This was originally published in August 11, 2007 Armenian Reporter.
From Washington, in brief
by Emil Sanamyan
Senior Turkish diplomat to visit Washington as Kurdistan stand-off drags on
Turkish Foreign Ministry Undersecretary Ertugrul Apakan will visit the U.S. capital during the week of August 20, the Turkish Daily News reported on August 8. Mr. Apakan is the second most senior official in the ministry after Foreign Minister Abdullah Gul. Mr. Gul himself visited Washington last February to lobby against the congressional resolutions affirming the Armenian Genocide. The Congress will still be in recess, Mr. Apakan may be unable to meet senior lawmakers, the newspaper suggests.
The diplomat is expected to prepare the agenda for visits by Turkish leaders, including Prime Minister Recep Tayyib Erdogan, expected this fall. Mr. Apakan’s talks are also expected to focus on Turkey’s concerns over Iraqi Kurdistan. Turkey has threatened to invade the autonomous Iraqi Kurdistan unless U.S. or local forces take action against anti-Turkey Kurdish rebels referred to as the Kurdistan Workers’ Party (PKK). Ankara has for the past several months been building up forces along the border with Iraq, just as PKK attacks deep inside Turkey continued. The U.S. has warned against an invasion, and the State Department this week again urged Turkey to address the issue together with Iraqi authorities. Head of the Iraqi Kurdistan administration Massoud Barzani, however, has so far rejected calls to crack down on fellow Kurds.
Meantime, the Washington Times reported on August 4 that the leader of the PKK’s Iranian Kurdish sister organization Rahman Haj-Ahmadi was visiting D.C. to drum up U.S. support against Tehran. Haj- Ahmadi’s group, Kurdistan Free Life Park (PJAK), and the PKK are neighbors in Iraqi Kurdistan – with both organizations’ camps located on the slopes of Mt. Qandil. Over the past year, Turkey and Iran have cooperated to target the two groups militarily.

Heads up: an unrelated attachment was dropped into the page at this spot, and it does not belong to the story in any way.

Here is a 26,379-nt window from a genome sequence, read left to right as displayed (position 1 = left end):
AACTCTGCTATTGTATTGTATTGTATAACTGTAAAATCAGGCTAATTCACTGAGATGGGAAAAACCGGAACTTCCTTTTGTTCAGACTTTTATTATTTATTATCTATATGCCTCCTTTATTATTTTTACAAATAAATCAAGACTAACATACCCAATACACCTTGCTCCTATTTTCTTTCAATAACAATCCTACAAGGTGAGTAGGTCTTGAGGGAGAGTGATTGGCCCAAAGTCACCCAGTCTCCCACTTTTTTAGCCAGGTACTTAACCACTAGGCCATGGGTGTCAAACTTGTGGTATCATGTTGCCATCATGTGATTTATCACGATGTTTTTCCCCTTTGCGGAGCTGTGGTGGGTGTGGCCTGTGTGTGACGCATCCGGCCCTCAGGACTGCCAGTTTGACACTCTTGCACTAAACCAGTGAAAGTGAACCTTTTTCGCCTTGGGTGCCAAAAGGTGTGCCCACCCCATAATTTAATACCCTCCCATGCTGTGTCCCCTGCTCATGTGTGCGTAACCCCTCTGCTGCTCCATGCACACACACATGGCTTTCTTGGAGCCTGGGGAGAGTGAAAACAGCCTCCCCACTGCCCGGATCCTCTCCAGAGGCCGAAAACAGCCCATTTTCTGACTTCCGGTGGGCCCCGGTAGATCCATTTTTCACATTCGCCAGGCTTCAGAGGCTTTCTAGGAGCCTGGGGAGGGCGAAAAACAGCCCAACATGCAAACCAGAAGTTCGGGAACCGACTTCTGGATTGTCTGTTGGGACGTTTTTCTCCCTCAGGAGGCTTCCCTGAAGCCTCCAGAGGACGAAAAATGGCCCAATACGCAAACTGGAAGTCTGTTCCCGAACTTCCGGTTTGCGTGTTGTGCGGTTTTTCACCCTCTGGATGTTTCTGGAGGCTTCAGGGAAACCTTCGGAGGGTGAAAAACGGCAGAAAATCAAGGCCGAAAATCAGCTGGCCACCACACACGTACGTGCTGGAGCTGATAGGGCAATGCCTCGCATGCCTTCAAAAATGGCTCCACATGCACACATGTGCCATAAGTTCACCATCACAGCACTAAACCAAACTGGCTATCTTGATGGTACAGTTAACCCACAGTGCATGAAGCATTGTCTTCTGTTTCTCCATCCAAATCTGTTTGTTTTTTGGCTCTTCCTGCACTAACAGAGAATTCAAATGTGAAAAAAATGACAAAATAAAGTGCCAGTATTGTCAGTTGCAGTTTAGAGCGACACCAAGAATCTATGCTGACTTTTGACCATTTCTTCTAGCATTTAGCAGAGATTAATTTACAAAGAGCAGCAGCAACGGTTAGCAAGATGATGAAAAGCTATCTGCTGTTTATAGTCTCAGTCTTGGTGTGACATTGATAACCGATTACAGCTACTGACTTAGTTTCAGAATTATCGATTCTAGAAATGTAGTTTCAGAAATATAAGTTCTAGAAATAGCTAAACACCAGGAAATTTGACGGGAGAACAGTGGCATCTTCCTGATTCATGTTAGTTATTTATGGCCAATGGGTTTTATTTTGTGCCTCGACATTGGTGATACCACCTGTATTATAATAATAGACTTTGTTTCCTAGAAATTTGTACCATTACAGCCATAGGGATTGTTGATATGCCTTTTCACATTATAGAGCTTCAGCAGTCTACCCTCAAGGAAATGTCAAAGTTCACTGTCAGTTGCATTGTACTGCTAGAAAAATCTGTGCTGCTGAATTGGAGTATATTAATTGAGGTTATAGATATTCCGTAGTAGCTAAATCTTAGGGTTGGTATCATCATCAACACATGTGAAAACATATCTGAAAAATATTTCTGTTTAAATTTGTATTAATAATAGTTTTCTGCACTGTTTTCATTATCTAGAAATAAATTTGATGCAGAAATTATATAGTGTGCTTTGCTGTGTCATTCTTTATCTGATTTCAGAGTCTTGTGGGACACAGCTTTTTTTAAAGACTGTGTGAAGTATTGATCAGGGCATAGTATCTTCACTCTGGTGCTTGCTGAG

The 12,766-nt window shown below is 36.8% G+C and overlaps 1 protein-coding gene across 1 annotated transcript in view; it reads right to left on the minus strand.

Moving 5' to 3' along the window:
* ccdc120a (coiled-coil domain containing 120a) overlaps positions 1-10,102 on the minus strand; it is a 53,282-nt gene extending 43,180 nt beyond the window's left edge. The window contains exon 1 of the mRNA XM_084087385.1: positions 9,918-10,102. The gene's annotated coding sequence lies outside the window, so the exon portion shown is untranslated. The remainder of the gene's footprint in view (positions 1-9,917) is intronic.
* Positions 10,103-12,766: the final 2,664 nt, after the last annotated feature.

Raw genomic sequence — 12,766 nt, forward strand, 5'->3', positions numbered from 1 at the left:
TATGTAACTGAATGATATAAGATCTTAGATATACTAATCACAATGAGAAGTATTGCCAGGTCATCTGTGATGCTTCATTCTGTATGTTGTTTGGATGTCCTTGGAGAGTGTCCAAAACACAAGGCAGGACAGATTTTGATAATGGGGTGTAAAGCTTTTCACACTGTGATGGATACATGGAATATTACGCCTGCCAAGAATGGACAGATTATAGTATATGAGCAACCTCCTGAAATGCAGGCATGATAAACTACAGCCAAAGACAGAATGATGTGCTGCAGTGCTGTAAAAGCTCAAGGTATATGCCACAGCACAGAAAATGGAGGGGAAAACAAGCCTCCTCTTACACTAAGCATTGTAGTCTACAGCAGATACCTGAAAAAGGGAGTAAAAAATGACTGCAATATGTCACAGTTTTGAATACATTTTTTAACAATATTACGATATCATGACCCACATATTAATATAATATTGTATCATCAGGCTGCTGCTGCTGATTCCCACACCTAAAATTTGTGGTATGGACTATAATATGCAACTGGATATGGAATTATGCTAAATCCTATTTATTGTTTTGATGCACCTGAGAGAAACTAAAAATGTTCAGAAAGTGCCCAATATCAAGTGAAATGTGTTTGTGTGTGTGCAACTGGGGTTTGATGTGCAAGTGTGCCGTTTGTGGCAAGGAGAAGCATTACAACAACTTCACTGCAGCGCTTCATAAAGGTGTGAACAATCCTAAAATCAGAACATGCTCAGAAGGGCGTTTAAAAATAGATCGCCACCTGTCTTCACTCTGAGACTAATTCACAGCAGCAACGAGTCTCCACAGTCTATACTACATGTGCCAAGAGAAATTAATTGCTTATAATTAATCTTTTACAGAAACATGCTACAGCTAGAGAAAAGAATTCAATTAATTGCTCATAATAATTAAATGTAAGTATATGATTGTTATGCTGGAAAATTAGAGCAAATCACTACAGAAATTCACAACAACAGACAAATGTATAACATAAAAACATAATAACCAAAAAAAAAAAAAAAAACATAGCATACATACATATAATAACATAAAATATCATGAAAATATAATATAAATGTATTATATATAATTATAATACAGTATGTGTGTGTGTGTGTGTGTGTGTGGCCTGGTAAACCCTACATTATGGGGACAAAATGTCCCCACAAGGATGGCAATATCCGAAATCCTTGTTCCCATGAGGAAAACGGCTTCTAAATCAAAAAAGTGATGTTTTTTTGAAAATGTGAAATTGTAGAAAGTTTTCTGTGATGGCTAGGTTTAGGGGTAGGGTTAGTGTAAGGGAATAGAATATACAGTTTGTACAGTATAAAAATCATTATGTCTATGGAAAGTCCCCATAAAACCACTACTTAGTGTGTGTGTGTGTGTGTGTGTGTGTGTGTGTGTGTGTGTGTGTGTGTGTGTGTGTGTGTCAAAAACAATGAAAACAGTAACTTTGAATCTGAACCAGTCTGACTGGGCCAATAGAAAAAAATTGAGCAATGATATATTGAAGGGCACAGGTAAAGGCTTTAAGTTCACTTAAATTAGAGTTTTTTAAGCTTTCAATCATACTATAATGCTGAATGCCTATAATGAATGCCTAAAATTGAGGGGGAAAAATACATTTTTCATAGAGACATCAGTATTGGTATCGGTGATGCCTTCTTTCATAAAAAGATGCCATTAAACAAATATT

Congressional human rights commission focuses on Azerbaijan.
The most recent government crackdown on media in Azerbaijan made it a subject of three congressional hearings in the span of three weeks. The congressional Commission on Security and Cooperation in Europe (known also as the Helsinki Commission) held two of these discussions on July 23 and again on August 2. (See the July 14 Armenian Reporter to read about the first of the three.) In a hearing dedicated to human rights violations in Russia, Kazakhstan, Azerbaijan, and Turkey, the Helsinki Commission chair Alcee Hastings (D-Fla.) called developments in Azerbaijan “particularly disturbing,” with “journalists in jail and a series of physical attacks and fines on journalists.” Testifying at the August 2 hearing, Paula Schrieferof the Washington-based Freedom House singled out the case of Eynullah Fatullayev, “ceased the publication of Realny Azerbaijan[the newspaper he edited] to secure the release of his kidnapped father.” Mr. Fatullayev was imprisoned on charges of “insulting” Azerbaijani refugees by visiting and writing an article from Karabakh.
In Turkey, Ms. Schriefer noted continued persecutions on “denigrating Turkishness” charges for such offenses “as stating that genocide was committed against Armenians in 1915, discussing the division of Cyprus, or writing critically on the security forces.” Also testifying, Nina Ognianova the Committee to Protect Journalists argued that U.S. “should take a firm stand against the repressive actions” by relevant governments, and that U.S. inaction “sends a dangerous message to the world.”